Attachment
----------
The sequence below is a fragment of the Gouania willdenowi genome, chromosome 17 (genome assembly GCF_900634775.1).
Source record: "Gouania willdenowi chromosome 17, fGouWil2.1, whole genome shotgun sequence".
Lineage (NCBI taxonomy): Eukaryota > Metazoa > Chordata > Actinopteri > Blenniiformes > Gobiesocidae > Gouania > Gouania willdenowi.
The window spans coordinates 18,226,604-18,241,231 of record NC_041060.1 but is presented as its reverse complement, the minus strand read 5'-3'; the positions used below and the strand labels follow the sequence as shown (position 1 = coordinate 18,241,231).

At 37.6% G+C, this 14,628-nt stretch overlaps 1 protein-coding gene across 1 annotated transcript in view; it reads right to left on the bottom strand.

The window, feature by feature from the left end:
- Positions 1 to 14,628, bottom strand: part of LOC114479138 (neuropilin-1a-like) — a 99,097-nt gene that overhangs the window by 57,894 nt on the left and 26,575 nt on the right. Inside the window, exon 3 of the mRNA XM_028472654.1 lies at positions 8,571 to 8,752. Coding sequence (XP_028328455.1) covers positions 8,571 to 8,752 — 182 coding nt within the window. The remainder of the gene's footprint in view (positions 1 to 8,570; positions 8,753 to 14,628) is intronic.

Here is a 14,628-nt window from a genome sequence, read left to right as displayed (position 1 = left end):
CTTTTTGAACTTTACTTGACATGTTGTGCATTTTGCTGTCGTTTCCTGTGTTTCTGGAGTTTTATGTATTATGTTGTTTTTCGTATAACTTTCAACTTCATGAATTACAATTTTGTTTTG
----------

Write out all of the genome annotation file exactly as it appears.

The sequence below is a fragment of the Gouania willdenowi genome, chromosome 17 (genome assembly GCF_900634775.1).
Source record: "Gouania willdenowi chromosome 17, fGouWil2.1, whole genome shotgun sequence".
Lineage (NCBI taxonomy): Eukaryota > Metazoa > Chordata > Actinopteri > Blenniiformes > Gobiesocidae > Gouania > Gouania willdenowi.
The window spans coordinates 18,226,604-18,241,231 of record NC_041060.1 but is presented as its reverse complement, the minus strand read 5'-3'; the positions used below and the strand labels follow the sequence as shown (position 1 = coordinate 18,241,231).

At 37.6% G+C, this 14,628-nt stretch overlaps 1 protein-coding gene across 1 annotated transcript in view; it reads right to left on the bottom strand.

The window, feature by feature from the left end:
- Positions 1 to 14,628, bottom strand: part of LOC114479138 (neuropilin-1a-like) — a 99,097-nt gene that overhangs the window by 57,894 nt on the left and 26,575 nt on the right. Inside the window, exon 3 of the mRNA XM_028472654.1 lies at positions 8,571 to 8,752. Coding sequence (XP_028328455.1) covers positions 8,571 to 8,752 — 182 coding nt within the window. The remainder of the gene's footprint in view (positions 1 to 8,570; positions 8,753 to 14,628) is intronic.

Here is a 14,628-nt window from a genome sequence, read left to right as displayed (position 1 = left end):
CTTTTTGAACTTTACTTGACATGTTGTGCATTTTGCTGTCGTTTCCTGTGTTTCTGGAGTTTTATGTATTATGTTGTTTTTCGTATAACTTTCAACTTCATGAATTACAATTTTGTTTTG